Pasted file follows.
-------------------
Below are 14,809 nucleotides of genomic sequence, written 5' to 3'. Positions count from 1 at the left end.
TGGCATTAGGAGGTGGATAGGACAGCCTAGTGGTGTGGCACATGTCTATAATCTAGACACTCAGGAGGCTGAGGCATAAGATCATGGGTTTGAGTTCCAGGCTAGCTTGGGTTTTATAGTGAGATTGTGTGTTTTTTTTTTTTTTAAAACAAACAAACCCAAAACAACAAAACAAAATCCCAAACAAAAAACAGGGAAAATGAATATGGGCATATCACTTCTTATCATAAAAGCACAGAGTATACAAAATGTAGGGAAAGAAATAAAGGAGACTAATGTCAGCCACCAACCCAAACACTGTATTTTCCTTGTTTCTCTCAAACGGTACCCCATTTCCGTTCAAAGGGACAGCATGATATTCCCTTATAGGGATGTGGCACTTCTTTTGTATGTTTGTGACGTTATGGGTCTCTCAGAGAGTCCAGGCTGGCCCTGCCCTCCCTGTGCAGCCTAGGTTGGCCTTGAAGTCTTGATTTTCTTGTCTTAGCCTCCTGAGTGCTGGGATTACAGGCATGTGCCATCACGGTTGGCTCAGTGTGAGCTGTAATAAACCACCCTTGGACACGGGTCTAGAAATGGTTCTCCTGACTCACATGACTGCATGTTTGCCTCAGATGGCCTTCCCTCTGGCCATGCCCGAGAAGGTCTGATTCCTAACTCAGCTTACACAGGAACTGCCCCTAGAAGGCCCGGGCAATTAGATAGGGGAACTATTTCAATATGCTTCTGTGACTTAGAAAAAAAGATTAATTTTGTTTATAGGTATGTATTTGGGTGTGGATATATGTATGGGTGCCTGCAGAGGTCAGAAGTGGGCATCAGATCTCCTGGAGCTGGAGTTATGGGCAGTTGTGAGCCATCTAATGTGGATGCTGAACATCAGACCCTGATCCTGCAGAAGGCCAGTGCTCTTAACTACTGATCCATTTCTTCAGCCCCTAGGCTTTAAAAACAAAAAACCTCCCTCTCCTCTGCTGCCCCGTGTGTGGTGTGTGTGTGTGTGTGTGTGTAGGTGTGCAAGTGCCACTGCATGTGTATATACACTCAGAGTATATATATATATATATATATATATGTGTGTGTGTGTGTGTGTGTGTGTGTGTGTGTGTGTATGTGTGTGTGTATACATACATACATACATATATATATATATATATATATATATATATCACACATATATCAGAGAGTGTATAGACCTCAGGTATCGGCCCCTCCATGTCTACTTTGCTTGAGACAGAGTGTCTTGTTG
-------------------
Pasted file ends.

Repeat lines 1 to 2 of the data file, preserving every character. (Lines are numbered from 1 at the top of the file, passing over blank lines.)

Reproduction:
Below are 14,809 nucleotides of genomic sequence, written 5' to 3'. Positions count from 1 at the left end.
TGGCATTAGGAGGTGGATAGGACAGCCTAGTGGTGTGGCACATGTCTATAATCTAGACACTCAGGAGGCTGAGGCATAAGATCATGGGTTTGAGTTCCAGGCTAGCTTGGGTTTTATAGTGAGATTGTGTGTTTTTTTTTTTTTTAAAACAAACAAACCCAAAACAACAAAACAAAATCCCAAACAAAAAACAGGGAAAATGAATATGGGCATATCACTTCTTATCATAAAAGCACAGAGTATACAAAATGTAGGGAAAGAAATAAAGGAGACTAATGTCAGCCACCAACCCAAACACTGTATTTTCCTTGTTTCTCTCAAACGGTACCCCATTTCCGTTCAAAGGGACAGCATGATATTCCCTTATAGGGATGTGGCACTTCTTTTGTATGTTTGTGACGTTATGGGTCTCTCAGAGAGTCCAGGCTGGCCCTGCCCTCCCTGTGCAGCCTAGGTTGGCCTTGAAGTCTTGATTTTCTTGTCTTAGCCTCCTGAGTGCTGGGATTACAGGCATGTGCCATCACGGTTGGCTCAGTGTGAGCTGTAATAAACCACCCTTGGACACGGGTCTAGAAATGGTTCTCCTGACTCACATGACTGCATGTTTGCCTCAGATGGCCTTCCCTCTGGCCATGCCCGAGAAGGTCTGATTCCTAACTCAGCTTACACAGGAACTGCCCCTAGAAGGCCCGGGCAATTAGATAGGGGAACTATTTCAATATGCTTCTGTGACTTAGAAAAAAAGATTAATTTTGTTTATAGGTATGTATTTGGGTGTGGATATATGTATGGGTGCCTGCAGAGGTCAGAAGTGGGCATCAGATCTCCTGGAGCTGGAGTTATGGGCAGTTGTGAGCCATCTAATGTGGATGCTGAACATCAGACCCTGATCCTGCAGAAGGCCAGTGCTCTTAACTACTGATCCATTTCTTCAGCCCCTAGGCTTTAAAAACAAAAAACCTCCCTCTCCTCTGCTGCCCCGTGTGTGGTGTGTGTGTGTGTGTGTGTGTAGGTGTGCAAGTGCCACTGCATGTGTATATACACTCAGAGTATATATATATATATATATATATATGTGTGTGTGTGTGTGTGTGTGTGTGTGTGTGTGTGTATGTGTGTGTGTATACATACATACATACATATATATATATATATATATATATATATATCACACATATATCAGAGAGTGTATAGACCTCAGGTATCGGCCCCTCCATGTCTACTTTGCTTGAGACAGAGTGTCTTGTTG